17. The process of claim 10, wherein said step of exposing said polishing plate to alkali soap comprises exposing said polishing plate to alkali soap having a concentration of between 1% and 20%.
18. The process of claim 10, further comprising the step of heating said alkali soap to a temperature within a range of between 20 C. and 70 C. prior to exposing said polishing plate to said alkali soap.
19. The process of claim 10, wherein said step of exposing said polishing plate to alkali soap comprises exposing said polishing plate to said alkali soap for a time within a range of about 0.5 to 5 minutes.
20. The process of claim 10, further comprising a step of applying ultrasonic energy or mechanical agitation to said alkali soap during said step of exposing said polishing plate to alkali soap.
21. The process of claim 10, further comprising the step of repeatedly exposing said polishing plate to deionized water following said step of exposing said polishing plate to sodium hydroxide.
22. The process of claim 10, further comprising the step of exposing said polishing plate to deionized water between the steps of exposing said polishing plate to alkali soap and sodium hydroxide.
Description
BACKGROUND OF THE INVENTION

The present invention generally relates to the field of manufacturing silicon wafers in the microelectronics industry. More particularly, it relates to a method of removing residual wax from a silicon wafer polishing plate.

Silicon wafer polishing is one of the important steps of manufacturing silicon wafers in the microelectronics industry. In the process of polishing silicon wafers, wax is used to attach the silicon wafers to a single glass or ceramic (aluminum oxide) plate. After the wafers are attached, the plate is inserted into a polishing machine which applies pressure and rotation to the plate in an environment of liquid slurry. The combination effect of the pressure, rotation, and slurry improves the flatness and smoothness of the silicon wafers.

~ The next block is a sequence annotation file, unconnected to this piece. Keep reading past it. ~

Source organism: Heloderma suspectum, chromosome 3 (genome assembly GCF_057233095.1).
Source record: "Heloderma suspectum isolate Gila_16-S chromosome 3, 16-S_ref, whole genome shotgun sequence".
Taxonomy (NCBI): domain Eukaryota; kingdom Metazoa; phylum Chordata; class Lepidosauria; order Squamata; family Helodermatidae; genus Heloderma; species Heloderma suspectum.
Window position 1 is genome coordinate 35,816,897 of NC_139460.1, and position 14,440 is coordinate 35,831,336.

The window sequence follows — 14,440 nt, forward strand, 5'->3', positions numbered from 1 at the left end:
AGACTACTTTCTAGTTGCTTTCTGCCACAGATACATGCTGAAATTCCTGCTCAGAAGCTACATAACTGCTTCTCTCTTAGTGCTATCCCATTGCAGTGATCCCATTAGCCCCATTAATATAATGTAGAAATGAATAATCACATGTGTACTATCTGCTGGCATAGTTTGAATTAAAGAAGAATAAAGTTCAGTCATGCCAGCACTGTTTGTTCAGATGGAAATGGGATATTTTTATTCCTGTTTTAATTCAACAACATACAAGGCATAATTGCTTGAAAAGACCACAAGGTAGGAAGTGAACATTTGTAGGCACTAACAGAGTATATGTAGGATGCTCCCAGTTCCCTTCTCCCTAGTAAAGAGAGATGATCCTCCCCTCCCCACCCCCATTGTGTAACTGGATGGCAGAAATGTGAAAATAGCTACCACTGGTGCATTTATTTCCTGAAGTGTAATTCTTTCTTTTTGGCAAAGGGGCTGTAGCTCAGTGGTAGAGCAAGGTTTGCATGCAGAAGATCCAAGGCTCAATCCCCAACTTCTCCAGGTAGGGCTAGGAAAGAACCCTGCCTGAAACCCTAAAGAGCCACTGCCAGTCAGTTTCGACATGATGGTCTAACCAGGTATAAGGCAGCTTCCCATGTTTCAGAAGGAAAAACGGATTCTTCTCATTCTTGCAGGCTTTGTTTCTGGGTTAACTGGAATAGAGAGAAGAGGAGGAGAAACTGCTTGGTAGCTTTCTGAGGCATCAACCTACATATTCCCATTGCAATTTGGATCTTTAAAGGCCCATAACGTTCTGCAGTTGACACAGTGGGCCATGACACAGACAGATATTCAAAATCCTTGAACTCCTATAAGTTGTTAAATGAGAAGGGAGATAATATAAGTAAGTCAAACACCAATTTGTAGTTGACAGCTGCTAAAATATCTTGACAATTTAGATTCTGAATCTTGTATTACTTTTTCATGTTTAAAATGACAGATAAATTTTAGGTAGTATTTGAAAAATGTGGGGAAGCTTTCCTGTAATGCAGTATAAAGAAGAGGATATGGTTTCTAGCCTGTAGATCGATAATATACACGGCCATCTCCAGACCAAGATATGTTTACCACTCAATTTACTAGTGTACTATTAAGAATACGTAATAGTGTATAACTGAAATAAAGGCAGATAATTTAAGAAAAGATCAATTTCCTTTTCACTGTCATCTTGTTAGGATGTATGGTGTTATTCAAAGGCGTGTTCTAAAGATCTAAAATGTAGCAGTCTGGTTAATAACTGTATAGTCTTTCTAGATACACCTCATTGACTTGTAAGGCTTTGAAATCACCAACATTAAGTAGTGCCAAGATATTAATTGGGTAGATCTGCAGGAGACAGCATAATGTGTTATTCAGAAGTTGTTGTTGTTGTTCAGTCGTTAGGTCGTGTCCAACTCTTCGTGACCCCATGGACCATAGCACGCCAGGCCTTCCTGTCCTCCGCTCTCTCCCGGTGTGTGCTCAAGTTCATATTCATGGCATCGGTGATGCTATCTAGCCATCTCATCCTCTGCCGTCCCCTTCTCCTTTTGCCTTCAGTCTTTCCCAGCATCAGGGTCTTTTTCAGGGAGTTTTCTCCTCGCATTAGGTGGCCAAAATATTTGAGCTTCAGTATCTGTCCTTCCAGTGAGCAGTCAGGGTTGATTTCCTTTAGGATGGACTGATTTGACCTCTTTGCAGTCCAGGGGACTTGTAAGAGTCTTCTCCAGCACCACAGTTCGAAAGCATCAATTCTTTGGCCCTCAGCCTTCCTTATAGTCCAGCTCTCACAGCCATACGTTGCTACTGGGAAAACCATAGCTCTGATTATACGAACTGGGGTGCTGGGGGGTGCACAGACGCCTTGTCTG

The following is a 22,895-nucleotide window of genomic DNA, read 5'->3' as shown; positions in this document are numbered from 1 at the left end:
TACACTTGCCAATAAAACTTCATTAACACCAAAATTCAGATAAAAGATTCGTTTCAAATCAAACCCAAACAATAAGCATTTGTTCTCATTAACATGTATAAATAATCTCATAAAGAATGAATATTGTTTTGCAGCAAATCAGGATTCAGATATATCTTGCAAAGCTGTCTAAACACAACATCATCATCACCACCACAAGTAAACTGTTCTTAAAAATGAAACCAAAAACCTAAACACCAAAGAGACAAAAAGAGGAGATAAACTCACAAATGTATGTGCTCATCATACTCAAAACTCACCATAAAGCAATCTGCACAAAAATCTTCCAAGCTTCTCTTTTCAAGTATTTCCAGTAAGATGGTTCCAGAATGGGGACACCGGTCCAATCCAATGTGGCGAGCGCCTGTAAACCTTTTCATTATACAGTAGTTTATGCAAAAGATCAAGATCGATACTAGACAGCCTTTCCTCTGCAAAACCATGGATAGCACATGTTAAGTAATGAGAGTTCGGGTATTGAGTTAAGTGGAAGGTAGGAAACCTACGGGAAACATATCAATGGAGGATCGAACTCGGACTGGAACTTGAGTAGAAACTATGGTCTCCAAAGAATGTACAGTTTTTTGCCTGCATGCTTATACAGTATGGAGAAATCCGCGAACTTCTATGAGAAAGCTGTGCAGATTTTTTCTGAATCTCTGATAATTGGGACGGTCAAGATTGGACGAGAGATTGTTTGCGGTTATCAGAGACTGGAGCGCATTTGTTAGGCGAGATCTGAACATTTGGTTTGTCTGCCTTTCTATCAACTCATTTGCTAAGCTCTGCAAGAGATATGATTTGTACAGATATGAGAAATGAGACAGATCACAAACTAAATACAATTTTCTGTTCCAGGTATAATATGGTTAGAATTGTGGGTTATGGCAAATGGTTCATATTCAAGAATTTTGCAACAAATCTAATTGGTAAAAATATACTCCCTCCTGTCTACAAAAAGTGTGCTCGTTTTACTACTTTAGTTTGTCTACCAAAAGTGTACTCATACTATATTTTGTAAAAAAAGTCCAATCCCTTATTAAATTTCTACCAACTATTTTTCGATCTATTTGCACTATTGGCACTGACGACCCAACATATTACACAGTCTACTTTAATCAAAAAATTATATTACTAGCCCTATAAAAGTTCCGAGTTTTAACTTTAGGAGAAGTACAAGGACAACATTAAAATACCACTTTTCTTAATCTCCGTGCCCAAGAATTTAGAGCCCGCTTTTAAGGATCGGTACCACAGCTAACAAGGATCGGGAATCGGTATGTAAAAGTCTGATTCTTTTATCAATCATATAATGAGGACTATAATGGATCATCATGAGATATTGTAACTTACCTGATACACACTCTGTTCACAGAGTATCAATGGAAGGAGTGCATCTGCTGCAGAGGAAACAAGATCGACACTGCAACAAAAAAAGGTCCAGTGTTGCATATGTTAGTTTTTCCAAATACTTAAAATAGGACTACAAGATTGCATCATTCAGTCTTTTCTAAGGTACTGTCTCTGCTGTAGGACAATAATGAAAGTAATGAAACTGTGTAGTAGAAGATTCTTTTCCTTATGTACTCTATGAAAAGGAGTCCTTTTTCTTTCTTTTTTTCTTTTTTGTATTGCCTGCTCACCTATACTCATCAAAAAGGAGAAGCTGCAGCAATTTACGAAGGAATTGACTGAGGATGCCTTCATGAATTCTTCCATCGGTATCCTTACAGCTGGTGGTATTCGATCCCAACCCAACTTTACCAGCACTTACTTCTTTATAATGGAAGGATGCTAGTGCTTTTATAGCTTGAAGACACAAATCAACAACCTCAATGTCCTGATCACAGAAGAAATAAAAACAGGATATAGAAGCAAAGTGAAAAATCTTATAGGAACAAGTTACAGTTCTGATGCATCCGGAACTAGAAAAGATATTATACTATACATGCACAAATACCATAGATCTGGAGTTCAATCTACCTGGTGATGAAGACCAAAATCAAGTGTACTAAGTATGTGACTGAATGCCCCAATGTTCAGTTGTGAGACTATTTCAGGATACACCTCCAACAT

After the silicon wafer polishing process is completed, the polishing plate is removed from the polishing machine, and the wafers are removed from the polishing plate. The polishing plate can be reused, provided the residual wax is completely removed. If residual wax remains on the polishing plate, the surface of the polishing plate will not be flat enough to properly polish the next batch of wafers. In this regard, wafers must generally be polished to a relatively tight flatness specification, such as to within one micron. Accordingly, any residual wax on the polishing plate will create a non-flat surface which, in turn, may prevent the next batch of wafers from being polished to within tolerance.

It is therefore essential to completely remove all residual wax from the polishing plate before new wax is applied and unpolished wafers are attached to it. However, it is difficult to completely remove all residual wax from the polishing plate because wax collects in the contours of the plate, and particularly on the surface areas where the wafer perimeters contact the polishing plate.

Referring to TABLE 1, which is set forth below, the conventional method of removing residual wax from the polishing plate typically includes the following seven steps: The first step involves a single rinse of the plate with methylene chloride (CH2 Cl2). The next three steps involve consecutive submersions of the plate in a surfactant commonly known as RBS-35 (a proprietary surfactant manufactured by Pierce Chemical Co. in Rockford, Ill.). These steps are followed by three consecutive rinses of the plate in de-ionized (DI) water, all in combination with ultrasonic energy and heating. The temperature range for each bath is approximately 25 C. to 70 C. The time range for each bath is approximately 0.5 to 5 minutes.